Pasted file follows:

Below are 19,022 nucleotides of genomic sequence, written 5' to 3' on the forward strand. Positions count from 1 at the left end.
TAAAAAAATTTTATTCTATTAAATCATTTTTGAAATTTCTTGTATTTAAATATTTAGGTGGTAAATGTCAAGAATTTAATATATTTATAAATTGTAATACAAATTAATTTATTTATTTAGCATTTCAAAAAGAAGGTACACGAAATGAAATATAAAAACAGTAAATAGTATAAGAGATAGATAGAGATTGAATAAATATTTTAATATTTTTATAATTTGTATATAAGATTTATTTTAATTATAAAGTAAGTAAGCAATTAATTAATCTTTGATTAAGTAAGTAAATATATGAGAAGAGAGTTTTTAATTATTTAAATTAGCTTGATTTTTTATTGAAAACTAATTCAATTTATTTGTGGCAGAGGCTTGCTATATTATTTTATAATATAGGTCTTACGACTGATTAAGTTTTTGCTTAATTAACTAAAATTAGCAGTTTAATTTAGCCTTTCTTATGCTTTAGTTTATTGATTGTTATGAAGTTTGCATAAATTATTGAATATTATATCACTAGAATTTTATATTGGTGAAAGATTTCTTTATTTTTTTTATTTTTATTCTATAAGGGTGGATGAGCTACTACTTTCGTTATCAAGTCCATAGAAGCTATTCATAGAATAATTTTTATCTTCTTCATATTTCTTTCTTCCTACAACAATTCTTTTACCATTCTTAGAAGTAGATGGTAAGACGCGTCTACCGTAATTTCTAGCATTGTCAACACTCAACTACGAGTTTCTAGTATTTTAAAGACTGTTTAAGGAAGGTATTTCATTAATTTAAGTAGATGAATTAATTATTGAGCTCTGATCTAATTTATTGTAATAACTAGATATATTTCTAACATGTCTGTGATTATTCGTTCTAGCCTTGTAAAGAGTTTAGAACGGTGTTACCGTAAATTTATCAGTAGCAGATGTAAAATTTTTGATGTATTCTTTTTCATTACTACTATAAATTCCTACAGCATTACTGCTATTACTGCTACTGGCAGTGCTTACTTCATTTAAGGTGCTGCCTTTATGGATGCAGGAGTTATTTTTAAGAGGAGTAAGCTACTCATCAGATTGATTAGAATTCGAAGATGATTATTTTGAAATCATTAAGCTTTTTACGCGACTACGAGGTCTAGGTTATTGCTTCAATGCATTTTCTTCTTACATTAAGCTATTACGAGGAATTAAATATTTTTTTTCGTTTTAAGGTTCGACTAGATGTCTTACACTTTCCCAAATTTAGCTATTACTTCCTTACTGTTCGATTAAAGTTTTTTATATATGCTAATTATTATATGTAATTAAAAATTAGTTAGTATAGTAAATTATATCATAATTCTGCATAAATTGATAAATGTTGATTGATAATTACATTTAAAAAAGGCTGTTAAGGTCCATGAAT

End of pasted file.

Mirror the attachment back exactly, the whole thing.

Below are 19,022 nucleotides of genomic sequence, written 5' to 3' on the forward strand. Positions count from 1 at the left end.
TAAAAAAATTTTATTCTATTAAATCATTTTTGAAATTTCTTGTATTTAAATATTTAGGTGGTAAATGTCAAGAATTTAATATATTTATAAATTGTAATACAAATTAATTTATTTATTTAGCATTTCAAAAAGAAGGTACACGAAATGAAATATAAAAACAGTAAATAGTATAAGAGATAGATAGAGATTGAATAAATATTTTAATATTTTTATAATTTGTATATAAGATTTATTTTAATTATAAAGTAAGTAAGCAATTAATTAATCTTTGATTAAGTAAGTAAATATATGAGAAGAGAGTTTTTAATTATTTAAATTAGCTTGATTTTTTATTGAAAACTAATTCAATTTATTTGTGGCAGAGGCTTGCTATATTATTTTATAATATAGGTCTTACGACTGATTAAGTTTTTGCTTAATTAACTAAAATTAGCAGTTTAATTTAGCCTTTCTTATGCTTTAGTTTATTGATTGTTATGAAGTTTGCATAAATTATTGAATATTATATCACTAGAATTTTATATTGGTGAAAGATTTCTTTATTTTTTTTATTTTTATTCTATAAGGGTGGATGAGCTACTACTTTCGTTATCAAGTCCATAGAAGCTATTCATAGAATAATTTTTATCTTCTTCATATTTCTTTCTTCCTACAACAATTCTTTTACCATTCTTAGAAGTAGATGGTAAGACGCGTCTACCGTAATTTCTAGCATTGTCAACACTCAACTACGAGTTTCTAGTATTTTAAAGACTGTTTAAGGAAGGTATTTCATTAATTTAAGTAGATGAATTAATTATTGAGCTCTGATCTAATTTATTGTAATAACTAGATATATTTCTAACATGTCTGTGATTATTCGTTCTAGCCTTGTAAAGAGTTTAGAACGGTGTTACCGTAAATTTATCAGTAGCAGATGTAAAATTTTTGATGTATTCTTTTTCATTACTACTATAAATTCCTACAGCATTACTGCTATTACTGCTACTGGCAGTGCTTACTTCATTTAAGGTGCTGCCTTTATGGATGCAGGAGTTATTTTTAAGAGGAGTAAGCTACTCATCAGATTGATTAGAATTCGAAGATGATTATTTTGAAATCATTAAGCTTTTTACGCGACTACGAGGTCTAGGTTATTGCTTCAATGCATTTTCTTCTTACATTAAGCTATTACGAGGAATTAAATATTTTTTTTCGTTTTAAGGTTCGACTAGATGTCTTACACTTTCCCAAATTTAGCTATTACTTCCTTACTGTTCGATTAAAGTTTTTTATATATGCTAATTATTATATGTAATTAAAAATTAGTTAGTATAGTAAATTATATCATAATTCTGCATAAATTGATAAATGTTGATTGATAATTACATTTAAAAAAGGCTGTTAAGGTCCATGAAT